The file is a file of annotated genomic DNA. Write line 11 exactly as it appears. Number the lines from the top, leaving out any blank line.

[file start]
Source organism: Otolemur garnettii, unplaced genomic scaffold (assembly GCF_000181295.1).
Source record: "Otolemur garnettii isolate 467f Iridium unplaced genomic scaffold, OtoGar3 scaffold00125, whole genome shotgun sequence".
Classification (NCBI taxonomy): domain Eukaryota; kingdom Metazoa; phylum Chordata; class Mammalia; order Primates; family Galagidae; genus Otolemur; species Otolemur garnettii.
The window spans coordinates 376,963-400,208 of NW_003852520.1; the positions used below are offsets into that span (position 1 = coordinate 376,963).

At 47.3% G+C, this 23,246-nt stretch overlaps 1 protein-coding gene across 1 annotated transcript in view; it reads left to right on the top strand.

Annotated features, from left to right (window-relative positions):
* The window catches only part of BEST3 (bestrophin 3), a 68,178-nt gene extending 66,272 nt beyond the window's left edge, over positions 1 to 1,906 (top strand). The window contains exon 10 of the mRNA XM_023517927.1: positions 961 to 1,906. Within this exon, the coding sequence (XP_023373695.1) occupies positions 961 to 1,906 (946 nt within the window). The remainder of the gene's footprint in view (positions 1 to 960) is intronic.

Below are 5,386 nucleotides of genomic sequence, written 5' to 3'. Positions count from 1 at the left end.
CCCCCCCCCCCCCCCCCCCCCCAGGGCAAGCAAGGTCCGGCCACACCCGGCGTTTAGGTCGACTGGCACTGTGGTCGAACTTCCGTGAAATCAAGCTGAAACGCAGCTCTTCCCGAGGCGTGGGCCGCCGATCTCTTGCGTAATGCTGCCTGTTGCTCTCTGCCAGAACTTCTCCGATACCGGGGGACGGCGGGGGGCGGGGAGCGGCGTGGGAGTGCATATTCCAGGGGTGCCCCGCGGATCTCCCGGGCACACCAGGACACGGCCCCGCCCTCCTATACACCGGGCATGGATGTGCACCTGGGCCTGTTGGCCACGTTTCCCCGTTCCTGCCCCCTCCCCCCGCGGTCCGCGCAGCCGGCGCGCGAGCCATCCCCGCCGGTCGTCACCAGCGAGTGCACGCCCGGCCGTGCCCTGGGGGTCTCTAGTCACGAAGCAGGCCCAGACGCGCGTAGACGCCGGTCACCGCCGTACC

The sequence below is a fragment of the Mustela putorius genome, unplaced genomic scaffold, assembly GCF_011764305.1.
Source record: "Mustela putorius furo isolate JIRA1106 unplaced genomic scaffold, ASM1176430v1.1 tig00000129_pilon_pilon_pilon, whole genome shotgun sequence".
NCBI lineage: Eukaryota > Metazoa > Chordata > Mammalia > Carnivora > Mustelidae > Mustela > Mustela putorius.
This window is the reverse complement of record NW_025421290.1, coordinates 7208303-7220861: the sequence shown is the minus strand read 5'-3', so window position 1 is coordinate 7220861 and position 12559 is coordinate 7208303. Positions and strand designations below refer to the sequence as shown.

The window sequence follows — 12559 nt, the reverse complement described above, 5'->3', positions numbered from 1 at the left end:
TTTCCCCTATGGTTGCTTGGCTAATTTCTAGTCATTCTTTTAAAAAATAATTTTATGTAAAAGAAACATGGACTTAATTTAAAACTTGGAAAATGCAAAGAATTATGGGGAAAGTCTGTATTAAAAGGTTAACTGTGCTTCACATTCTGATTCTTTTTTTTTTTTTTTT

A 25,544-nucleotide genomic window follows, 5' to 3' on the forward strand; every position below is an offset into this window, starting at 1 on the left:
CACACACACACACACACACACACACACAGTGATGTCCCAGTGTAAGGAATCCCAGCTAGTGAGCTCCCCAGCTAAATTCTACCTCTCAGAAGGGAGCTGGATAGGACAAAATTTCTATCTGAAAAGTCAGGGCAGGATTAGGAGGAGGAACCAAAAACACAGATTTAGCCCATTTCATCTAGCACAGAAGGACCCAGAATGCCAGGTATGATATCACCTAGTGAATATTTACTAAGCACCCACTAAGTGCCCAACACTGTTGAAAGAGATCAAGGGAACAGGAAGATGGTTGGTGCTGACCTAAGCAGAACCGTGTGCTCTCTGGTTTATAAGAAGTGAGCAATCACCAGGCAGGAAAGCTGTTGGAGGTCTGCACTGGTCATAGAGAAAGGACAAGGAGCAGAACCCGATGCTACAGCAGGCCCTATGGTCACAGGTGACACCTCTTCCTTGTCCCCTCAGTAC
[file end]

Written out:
Source record: "Mustela putorius furo isolate JIRA1106 unplaced genomic scaffold, ASM1176430v1.1 tig00000129_pilon_pilon_pilon, whole genome shotgun sequence".